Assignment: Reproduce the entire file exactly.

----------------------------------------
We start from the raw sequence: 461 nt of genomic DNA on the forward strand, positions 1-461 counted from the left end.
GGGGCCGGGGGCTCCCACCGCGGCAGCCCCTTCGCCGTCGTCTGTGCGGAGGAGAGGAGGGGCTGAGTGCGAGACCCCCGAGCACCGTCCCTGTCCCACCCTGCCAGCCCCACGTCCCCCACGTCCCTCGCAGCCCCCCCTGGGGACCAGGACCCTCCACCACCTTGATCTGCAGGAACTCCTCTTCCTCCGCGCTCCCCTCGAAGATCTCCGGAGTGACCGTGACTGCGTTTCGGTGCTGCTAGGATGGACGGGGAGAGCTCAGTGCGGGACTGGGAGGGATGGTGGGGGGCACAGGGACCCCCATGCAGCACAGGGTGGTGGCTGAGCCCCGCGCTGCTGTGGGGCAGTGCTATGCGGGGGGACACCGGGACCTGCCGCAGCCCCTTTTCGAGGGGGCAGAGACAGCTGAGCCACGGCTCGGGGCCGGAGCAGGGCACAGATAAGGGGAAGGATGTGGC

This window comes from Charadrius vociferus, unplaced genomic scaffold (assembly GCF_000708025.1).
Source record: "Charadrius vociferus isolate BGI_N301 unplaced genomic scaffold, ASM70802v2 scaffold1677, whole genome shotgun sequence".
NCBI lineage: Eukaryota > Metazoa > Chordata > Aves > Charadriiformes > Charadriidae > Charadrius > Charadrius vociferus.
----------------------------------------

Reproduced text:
We start from the raw sequence: 461 nt of genomic DNA on the forward strand, positions 1-461 counted from the left end.
GGGGCCGGGGGCTCCCACCGCGGCAGCCCCTTCGCCGTCGTCTGTGCGGAGGAGAGGAGGGGCTGAGTGCGAGACCCCCGAGCACCGTCCCTGTCCCACCCTGCCAGCCCCACGTCCCCCACGTCCCTCGCAGCCCCCCCTGGGGACCAGGACCCTCCACCACCTTGATCTGCAGGAACTCCTCTTCCTCCGCGCTCCCCTCGAAGATCTCCGGAGTGACCGTGACTGCGTTTCGGTGCTGCTAGGATGGACGGGGAGAGCTCAGTGCGGGACTGGGAGGGATGGTGGGGGGCACAGGGACCCCCATGCAGCACAGGGTGGTGGCTGAGCCCCGCGCTGCTGTGGGGCAGTGCTATGCGGGGGGACACCGGGACCTGCCGCAGCCCCTTTTCGAGGGGGCAGAGACAGCTGAGCCACGGCTCGGGGCCGGAGCAGGGCACAGATAAGGGGAAGGATGTGGC

This window comes from Charadrius vociferus, unplaced genomic scaffold (assembly GCF_000708025.1).
Source record: "Charadrius vociferus isolate BGI_N301 unplaced genomic scaffold, ASM70802v2 scaffold1677, whole genome shotgun sequence".
NCBI lineage: Eukaryota > Metazoa > Chordata > Aves > Charadriiformes > Charadriidae > Charadrius > Charadrius vociferus.